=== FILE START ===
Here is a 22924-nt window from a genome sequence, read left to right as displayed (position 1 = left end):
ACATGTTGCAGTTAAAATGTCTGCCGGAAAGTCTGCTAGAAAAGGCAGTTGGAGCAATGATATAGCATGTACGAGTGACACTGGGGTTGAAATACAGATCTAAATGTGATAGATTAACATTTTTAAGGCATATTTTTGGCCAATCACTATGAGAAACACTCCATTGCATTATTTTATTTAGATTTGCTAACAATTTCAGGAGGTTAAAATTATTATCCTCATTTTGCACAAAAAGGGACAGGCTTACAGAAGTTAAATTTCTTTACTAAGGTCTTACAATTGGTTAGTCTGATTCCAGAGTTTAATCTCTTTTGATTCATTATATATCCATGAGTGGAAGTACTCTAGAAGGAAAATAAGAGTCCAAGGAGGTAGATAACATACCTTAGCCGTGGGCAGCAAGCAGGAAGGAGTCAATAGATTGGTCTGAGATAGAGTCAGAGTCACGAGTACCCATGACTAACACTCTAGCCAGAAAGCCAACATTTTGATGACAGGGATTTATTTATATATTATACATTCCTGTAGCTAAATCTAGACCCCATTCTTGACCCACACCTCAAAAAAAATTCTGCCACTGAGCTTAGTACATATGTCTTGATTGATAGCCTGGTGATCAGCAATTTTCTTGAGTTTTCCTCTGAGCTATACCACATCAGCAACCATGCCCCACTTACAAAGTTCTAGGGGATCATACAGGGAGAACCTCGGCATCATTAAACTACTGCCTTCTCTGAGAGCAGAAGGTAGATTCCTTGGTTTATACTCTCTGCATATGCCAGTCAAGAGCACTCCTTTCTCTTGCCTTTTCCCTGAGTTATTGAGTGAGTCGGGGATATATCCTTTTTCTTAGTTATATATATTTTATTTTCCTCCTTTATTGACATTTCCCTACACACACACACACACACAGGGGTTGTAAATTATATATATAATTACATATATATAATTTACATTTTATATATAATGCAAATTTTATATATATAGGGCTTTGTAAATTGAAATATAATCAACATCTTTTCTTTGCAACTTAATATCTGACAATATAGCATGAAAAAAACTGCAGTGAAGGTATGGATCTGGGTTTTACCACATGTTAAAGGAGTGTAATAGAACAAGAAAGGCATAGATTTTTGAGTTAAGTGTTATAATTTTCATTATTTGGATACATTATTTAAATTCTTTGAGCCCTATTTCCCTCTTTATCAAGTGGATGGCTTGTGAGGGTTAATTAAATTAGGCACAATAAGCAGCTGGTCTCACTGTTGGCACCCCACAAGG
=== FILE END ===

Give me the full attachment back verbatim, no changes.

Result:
Here is a 22924-nt window from a genome sequence, read left to right as displayed (position 1 = left end):
ACATGTTGCAGTTAAAATGTCTGCCGGAAAGTCTGCTAGAAAAGGCAGTTGGAGCAATGATATAGCATGTACGAGTGACACTGGGGTTGAAATACAGATCTAAATGTGATAGATTAACATTTTTAAGGCATATTTTTGGCCAATCACTATGAGAAACACTCCATTGCATTATTTTATTTAGATTTGCTAACAATTTCAGGAGGTTAAAATTATTATCCTCATTTTGCACAAAAAGGGACAGGCTTACAGAAGTTAAATTTCTTTACTAAGGTCTTACAATTGGTTAGTCTGATTCCAGAGTTTAATCTCTTTTGATTCATTATATATCCATGAGTGGAAGTACTCTAGAAGGAAAATAAGAGTCCAAGGAGGTAGATAACATACCTTAGCCGTGGGCAGCAAGCAGGAAGGAGTCAATAGATTGGTCTGAGATAGAGTCAGAGTCACGAGTACCCATGACTAACACTCTAGCCAGAAAGCCAACATTTTGATGACAGGGATTTATTTATATATTATACATTCCTGTAGCTAAATCTAGACCCCATTCTTGACCCACACCTCAAAAAAAATTCTGCCACTGAGCTTAGTACATATGTCTTGATTGATAGCCTGGTGATCAGCAATTTTCTTGAGTTTTCCTCTGAGCTATACCACATCAGCAACCATGCCCCACTTACAAAGTTCTAGGGGATCATACAGGGAGAACCTCGGCATCATTAAACTACTGCCTTCTCTGAGAGCAGAAGGTAGATTCCTTGGTTTATACTCTCTGCATATGCCAGTCAAGAGCACTCCTTTCTCTTGCCTTTTCCCTGAGTTATTGAGTGAGTCGGGGATATATCCTTTTTCTTAGTTATATATATTTTATTTTCCTCCTTTATTGACATTTCCCTACACACACACACACACACAGGGGTTGTAAATTATATATATAATTACATATATATAATTTACATTTTATATATAATGCAAATTTTATATATATAGGGCTTTGTAAATTGAAATATAATCAACATCTTTTCTTTGCAACTTAATATCTGACAATATAGCATGAAAAAAACTGCAGTGAAGGTATGGATCTGGGTTTTACCACATGTTAAAGGAGTGTAATAGAACAAGAAAGGCATAGATTTTTGAGTTAAGTGTTATAATTTTCATTATTTGGATACATTATTTAAATTCTTTGAGCCCTATTTCCCTCTTTATCAAGTGGATGGCTTGTGAGGGTTAATTAAATTAGGCACAATAAGCAGCTGGTCTCACTGTTGGCACCCCACAAGG